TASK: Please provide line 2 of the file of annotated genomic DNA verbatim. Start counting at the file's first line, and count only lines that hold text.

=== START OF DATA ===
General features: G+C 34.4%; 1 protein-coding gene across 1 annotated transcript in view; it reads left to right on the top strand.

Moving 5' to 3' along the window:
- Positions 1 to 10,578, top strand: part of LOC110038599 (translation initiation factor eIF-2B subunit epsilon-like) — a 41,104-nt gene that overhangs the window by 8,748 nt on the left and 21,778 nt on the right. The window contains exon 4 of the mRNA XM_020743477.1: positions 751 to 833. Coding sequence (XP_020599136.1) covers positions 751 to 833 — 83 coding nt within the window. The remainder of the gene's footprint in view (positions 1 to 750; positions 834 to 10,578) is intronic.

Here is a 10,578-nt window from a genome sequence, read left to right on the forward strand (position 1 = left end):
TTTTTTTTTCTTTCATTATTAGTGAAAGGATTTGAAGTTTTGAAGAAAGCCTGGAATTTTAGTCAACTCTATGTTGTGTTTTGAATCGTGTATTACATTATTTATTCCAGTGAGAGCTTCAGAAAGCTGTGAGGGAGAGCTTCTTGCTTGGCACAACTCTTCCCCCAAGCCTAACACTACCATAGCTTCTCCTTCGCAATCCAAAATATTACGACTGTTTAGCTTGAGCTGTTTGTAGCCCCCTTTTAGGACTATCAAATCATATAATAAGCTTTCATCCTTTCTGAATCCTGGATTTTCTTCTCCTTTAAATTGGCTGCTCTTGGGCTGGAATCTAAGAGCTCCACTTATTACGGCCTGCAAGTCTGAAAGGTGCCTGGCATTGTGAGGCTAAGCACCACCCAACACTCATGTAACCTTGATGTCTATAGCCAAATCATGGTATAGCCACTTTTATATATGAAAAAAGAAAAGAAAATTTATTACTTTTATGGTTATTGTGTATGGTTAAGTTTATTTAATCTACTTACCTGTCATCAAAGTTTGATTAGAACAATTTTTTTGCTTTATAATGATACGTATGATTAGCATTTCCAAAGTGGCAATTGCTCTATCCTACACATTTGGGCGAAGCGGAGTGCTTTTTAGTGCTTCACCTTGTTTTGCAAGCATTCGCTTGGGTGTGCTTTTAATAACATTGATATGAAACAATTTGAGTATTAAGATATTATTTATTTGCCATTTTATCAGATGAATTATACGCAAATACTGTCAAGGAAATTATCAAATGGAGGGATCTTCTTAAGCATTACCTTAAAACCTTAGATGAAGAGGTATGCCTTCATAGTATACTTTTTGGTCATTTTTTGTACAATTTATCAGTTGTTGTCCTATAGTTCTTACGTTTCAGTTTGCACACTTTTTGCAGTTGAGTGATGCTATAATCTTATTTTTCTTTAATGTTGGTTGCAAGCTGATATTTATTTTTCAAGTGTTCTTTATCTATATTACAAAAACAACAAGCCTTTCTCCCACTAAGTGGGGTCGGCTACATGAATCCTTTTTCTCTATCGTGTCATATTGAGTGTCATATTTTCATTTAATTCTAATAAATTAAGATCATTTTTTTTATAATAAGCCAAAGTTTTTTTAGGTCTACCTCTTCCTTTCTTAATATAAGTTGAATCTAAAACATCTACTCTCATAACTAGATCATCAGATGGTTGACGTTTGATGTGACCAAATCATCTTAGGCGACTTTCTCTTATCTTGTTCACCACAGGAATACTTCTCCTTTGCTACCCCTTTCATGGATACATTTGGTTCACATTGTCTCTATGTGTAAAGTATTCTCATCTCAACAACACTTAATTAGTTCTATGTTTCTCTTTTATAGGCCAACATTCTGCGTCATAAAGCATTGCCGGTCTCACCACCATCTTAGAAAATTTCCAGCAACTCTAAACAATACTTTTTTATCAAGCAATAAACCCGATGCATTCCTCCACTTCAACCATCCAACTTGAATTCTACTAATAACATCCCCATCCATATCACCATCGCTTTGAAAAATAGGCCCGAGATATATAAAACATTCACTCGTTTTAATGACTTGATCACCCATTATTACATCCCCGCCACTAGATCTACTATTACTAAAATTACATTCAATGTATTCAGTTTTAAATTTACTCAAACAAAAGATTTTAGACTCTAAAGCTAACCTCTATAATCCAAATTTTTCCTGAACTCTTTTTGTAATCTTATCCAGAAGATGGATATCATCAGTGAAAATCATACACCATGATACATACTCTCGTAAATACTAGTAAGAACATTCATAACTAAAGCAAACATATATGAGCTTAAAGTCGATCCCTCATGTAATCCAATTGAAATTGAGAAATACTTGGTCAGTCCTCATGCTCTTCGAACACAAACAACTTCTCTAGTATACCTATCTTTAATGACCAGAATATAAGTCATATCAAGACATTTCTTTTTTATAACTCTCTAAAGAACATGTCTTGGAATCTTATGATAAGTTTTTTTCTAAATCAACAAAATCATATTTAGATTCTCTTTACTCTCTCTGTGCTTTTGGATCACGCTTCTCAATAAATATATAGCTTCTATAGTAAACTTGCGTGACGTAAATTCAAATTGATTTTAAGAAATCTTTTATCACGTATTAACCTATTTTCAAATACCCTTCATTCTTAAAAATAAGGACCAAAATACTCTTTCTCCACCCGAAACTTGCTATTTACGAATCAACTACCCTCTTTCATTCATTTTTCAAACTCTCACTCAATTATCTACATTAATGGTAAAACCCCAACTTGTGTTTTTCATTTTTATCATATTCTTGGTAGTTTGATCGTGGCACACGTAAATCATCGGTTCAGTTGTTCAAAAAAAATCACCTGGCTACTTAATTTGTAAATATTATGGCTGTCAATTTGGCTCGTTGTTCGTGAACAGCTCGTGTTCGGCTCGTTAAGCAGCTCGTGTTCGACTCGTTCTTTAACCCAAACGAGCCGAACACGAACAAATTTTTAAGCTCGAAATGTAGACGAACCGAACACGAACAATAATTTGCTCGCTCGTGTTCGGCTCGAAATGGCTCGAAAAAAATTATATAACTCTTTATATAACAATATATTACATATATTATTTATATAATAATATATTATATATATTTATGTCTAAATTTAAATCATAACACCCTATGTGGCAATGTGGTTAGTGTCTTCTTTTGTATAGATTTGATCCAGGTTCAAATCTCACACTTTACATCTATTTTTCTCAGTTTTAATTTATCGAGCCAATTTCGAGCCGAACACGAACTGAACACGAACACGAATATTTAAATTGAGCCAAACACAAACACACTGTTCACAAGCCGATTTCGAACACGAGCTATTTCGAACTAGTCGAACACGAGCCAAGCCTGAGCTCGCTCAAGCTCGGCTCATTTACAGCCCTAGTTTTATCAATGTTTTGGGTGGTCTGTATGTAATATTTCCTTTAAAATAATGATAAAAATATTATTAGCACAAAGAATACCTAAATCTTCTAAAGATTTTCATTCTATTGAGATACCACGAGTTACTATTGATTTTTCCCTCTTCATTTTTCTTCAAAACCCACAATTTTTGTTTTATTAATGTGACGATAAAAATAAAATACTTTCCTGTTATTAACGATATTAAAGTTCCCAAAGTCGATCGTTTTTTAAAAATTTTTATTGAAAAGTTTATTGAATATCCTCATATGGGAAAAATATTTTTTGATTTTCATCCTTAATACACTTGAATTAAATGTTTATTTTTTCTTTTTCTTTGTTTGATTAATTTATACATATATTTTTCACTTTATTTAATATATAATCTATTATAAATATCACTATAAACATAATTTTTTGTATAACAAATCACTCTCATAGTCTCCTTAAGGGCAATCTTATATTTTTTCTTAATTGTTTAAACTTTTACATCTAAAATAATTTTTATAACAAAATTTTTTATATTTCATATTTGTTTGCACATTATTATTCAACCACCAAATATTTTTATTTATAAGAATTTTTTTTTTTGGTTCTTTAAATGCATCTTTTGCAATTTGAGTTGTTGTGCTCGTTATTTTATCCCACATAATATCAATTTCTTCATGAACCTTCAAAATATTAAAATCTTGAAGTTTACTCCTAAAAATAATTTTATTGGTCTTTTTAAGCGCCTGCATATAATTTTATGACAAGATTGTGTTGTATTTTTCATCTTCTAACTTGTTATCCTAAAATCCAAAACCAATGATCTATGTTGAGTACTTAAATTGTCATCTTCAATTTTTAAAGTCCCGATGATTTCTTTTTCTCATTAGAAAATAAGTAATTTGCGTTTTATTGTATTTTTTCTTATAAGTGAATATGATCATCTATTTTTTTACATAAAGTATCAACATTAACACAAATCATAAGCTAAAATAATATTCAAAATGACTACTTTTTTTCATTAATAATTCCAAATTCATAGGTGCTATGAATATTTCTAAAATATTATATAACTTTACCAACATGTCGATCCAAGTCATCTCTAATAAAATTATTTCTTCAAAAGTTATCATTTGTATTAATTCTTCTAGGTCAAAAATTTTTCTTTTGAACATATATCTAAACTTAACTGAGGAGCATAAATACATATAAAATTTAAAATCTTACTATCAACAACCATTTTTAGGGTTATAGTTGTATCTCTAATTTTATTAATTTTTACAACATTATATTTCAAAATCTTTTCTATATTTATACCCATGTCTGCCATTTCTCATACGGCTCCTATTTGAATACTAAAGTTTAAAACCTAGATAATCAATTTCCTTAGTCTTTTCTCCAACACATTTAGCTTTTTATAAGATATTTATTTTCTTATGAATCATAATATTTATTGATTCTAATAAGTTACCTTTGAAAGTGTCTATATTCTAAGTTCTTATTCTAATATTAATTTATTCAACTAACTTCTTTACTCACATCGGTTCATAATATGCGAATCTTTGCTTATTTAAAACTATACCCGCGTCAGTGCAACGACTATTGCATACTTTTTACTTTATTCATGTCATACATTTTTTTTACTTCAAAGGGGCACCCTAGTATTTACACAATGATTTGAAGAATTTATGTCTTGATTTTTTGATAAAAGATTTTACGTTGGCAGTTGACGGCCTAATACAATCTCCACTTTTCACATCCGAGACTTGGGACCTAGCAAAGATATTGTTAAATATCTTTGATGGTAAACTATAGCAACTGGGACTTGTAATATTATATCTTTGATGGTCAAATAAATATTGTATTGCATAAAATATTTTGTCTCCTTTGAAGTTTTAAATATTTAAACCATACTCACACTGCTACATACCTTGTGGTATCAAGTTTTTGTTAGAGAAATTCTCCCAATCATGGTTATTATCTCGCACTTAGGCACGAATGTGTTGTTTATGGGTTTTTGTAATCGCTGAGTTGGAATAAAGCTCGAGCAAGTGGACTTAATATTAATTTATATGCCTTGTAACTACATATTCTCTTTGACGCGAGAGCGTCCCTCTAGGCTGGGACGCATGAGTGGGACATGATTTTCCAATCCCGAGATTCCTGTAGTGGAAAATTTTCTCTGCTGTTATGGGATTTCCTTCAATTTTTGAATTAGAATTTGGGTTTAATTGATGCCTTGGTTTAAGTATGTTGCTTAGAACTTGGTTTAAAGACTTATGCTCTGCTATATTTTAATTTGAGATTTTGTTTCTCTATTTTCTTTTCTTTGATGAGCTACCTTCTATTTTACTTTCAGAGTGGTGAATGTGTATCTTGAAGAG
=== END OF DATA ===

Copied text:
Moving 5' to 3' along the window: